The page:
Here’s another entry from my upcoming Video Dungeon book (due from Titan next year) … the once-controversial Pakistani film International Guerillas.
‘You fools! If it was so easy to kill Salman, one man wouldn’t have messed with a billion Muslims!’
This Pakistani action-comedy (with serious scenes) attained passing notoriety when the BBFC baulked at certificating it on the grounds that it libelled author Salman Rushdie. It was passed for UK release when Rushdie, an admirably consistent freedom-of-speech advocate, said he wouldn’t sue anyone over the silly movie, realising a) it would then be a huge bootleg hit (not that it had much of a British legal release) and b) he had more to worry about with the fatwah (kill order) issued against him by the Ayatollah Khomeini on publication of his novel The Satanic Verses.
For most of its running time, International Guerillas presents Rushdie (Afzaal Ahmad) no more seriously than, say, The Naked Gun does the Queen – with the added fillip that clean-shaven, thick-haired, blazer-sporting, cigar-puffing older-Jerry Lewis-lookalike Ahmad in no way resembles the bearded, bespectacled author. Rushdie heads a SPECTRE-like cabal of crooks, mercenaries and blasphemers determined to wipeout Islam through blasphemy and lives in splendour in an island palace surrounded by disposable guards. He is introduced spaghetti western style with close-ups of his hands as he personally beheads righteous would-be assassins who have been caught attacking his island. Wiping his enormous sword with a hankie, he tastes Muslim blood and announces ‘every time the blood of those who love Mohammed has spattered my chest all gods above and below have got scared.’
Later, the vile vilain lures the happy family guerillas – cop Mustafa (Mustafa Qureshi) and his vigilante bandit brothers Javed (Javed Sheikh) and Ghulam (Ghulam Mohiuddin) – into a trap by announcing that he intends personally to inaugurate the world’s largest casino-cum-disco. The guerillas crash the opening dressed in Michael Keaton Batman suits (!)to find multiple Rushdies present – a bunch of ringers in Mission: Impossible masks. Not only does Rushdie capture the heroes, but he phones Mustafa’s devout wife and lures her into danger too, intent on killing the whole clan to affront Mohammed. He is so evil that, like Dracula in Taste the Blood of Dracula, he can only be defeated by divine intervention … in the astonishing climax, floating volumes of the Koran manifest to zap him into fiery oblivion.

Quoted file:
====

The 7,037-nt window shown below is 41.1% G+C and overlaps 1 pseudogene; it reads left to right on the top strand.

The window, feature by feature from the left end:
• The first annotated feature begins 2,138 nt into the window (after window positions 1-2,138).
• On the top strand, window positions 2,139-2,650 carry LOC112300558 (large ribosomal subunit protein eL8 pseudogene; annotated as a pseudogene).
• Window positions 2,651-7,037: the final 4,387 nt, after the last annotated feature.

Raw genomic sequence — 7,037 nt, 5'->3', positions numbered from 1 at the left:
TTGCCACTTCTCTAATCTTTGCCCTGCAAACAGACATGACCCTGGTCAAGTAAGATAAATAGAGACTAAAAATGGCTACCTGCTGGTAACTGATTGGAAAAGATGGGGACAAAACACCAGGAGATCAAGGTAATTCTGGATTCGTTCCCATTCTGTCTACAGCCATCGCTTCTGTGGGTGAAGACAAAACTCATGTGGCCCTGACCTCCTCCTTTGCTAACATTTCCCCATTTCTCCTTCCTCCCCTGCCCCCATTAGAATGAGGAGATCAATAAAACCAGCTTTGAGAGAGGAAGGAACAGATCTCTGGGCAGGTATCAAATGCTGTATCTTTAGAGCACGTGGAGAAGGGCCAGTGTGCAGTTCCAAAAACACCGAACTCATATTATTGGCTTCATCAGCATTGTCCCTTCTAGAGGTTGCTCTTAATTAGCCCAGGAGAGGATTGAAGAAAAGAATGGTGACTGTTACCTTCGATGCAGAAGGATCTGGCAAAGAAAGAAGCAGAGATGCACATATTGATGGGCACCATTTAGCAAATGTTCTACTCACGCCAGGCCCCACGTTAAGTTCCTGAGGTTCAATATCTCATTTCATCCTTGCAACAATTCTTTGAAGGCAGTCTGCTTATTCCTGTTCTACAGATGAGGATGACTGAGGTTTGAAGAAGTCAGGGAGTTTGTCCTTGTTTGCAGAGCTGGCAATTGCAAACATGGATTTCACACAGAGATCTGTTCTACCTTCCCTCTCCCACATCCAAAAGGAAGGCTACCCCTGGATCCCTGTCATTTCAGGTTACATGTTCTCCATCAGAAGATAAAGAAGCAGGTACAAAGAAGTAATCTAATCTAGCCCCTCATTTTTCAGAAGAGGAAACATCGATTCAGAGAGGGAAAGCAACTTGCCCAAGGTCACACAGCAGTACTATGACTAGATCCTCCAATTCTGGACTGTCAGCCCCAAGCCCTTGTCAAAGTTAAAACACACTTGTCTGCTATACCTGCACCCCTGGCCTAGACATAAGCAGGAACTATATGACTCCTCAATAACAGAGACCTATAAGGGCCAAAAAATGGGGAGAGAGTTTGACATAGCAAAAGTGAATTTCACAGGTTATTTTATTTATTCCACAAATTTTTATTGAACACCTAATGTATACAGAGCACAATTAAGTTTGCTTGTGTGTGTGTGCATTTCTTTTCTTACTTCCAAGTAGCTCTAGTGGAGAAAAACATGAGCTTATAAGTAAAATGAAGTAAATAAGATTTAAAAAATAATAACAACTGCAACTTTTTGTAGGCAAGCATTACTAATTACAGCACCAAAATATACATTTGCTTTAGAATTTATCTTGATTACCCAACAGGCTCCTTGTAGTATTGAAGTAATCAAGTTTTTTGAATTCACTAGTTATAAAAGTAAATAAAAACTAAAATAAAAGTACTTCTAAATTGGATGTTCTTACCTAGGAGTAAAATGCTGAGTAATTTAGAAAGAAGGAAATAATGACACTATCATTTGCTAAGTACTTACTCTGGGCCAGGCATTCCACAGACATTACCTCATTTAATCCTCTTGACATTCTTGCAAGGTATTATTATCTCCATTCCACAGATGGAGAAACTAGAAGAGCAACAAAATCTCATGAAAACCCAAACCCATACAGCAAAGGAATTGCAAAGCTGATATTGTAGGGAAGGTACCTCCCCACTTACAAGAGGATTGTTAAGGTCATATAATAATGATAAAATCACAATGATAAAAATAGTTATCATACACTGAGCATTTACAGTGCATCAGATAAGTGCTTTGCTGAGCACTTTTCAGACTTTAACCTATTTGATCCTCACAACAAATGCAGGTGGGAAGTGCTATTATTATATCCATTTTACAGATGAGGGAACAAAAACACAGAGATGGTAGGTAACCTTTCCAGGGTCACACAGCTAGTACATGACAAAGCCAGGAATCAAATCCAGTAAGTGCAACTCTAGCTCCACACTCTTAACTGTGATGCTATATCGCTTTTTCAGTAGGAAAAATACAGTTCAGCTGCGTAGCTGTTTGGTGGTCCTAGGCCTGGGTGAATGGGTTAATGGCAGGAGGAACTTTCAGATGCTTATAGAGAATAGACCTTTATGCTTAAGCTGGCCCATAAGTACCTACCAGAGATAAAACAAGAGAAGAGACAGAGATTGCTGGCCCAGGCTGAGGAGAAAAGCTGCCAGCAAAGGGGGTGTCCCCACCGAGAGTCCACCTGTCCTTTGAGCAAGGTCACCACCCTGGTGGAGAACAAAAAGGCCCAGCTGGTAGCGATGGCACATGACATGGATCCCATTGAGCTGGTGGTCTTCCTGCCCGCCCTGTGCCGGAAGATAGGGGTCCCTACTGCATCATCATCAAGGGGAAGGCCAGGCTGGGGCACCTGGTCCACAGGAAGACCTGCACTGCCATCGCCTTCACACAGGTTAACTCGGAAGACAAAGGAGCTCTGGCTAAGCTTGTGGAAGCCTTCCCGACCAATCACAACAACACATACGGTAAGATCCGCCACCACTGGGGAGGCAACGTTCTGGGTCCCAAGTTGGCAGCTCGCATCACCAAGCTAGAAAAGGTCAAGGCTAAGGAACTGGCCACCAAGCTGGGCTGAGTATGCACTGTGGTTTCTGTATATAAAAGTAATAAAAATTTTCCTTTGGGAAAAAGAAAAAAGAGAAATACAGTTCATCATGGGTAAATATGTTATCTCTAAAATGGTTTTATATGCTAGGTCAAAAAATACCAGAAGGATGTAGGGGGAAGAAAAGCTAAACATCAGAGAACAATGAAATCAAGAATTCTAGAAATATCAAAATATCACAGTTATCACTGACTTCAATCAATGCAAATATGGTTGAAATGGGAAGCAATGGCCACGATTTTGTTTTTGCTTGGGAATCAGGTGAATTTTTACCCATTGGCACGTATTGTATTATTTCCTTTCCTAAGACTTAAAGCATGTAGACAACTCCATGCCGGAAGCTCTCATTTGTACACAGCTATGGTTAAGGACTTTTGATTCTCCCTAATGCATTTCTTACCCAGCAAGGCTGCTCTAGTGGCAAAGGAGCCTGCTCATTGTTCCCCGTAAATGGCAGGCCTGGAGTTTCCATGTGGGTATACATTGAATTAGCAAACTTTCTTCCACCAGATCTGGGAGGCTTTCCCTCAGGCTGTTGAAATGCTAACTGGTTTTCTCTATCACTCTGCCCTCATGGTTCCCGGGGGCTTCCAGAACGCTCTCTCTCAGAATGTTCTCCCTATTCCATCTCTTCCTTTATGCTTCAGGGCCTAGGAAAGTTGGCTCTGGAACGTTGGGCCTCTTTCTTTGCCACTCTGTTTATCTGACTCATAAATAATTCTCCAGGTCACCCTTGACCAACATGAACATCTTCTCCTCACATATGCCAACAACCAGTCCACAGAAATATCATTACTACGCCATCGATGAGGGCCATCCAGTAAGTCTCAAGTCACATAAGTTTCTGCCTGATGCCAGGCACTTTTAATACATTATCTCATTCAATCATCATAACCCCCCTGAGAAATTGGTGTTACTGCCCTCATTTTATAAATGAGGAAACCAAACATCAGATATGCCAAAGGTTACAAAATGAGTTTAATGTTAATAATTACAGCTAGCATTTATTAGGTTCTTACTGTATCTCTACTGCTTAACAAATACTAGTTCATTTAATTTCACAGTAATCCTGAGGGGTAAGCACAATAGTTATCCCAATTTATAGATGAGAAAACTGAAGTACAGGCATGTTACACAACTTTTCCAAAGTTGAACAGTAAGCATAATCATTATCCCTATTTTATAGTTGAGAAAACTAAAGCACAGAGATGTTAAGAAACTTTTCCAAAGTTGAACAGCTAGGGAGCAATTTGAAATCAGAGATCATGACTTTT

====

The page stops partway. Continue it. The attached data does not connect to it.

Along the way, director Jan Mohammed throws in endless poorly-staged chase and fight scenes as if this were a simple low-rent A-Team knock-off, plus comedy with guerillas in drag cosying up to fake sheikhs (who turn out to be genuine Islamic assassins), the last-minute conversion of Salman’s Jewish security chief and his sister Dolly (Babra Sharif) to Islam (they switch sides in mid-battle), and disco numbers from hip-shaking cop Shagutta (Neeli) which stress the weird paradox of identifying disco (along with gamling and alcohol) as unislamic but devoting whole reels of film to songs. The guerilla brothers even have a singing duel in their introductory robbery-of-a-nightclub scene, which is part of the fifty-minute pre-credits sequence.
The only scenes which touch on reality are a sub-plot in which Mustafa’s children are shot dead by corrupt Pakistani police as they righteously demonstrate against Rushdie. ‘I’ve never asked you for anything but can I ask you for something now?’ says Mustafa’s dying daughter Baby. ‘I want Salman Rushdie’s head.’ In real life, five people were killed by the police during a mass demonstration against The Satanic Verses, the first casualties on an unamusing round-the-world death toll caused by cynical manipulation of Muslim outrage by folks who far more deserve to be caricatured as supervillains than a British novelist.
It’s acutely uncomfortable when the comedy guerillas – and their Mum – turn to camera and deliver straight-faced speeches about how Rushdie deserves to die for his crimes (‘we’ll mutilate your evil face so bad that even Satan won’t be able to recognise you’), which – even in this film – are fairly nebulous. Underlying the nonsense is a belief that, yes, a writer should be murdered and that folks who set out to claim the bounty on his head are admirable and beyond criticism. It’s as if an American movie of the 1960s depicted Martin Luther King as a cackling child-rapist and cast the Rat Pack as heroic Ku Kluxers who take him down with the aid of super-powered Jesus. Clumsy even by Lollywood standards with overreliance on jerky zooms, posturing performances and hack editing, this has curiosity value – but even that wears thin over a long 167 minutes.
If you’re curious and have 167 minutes to spare, here’s the whole film on Youtube.
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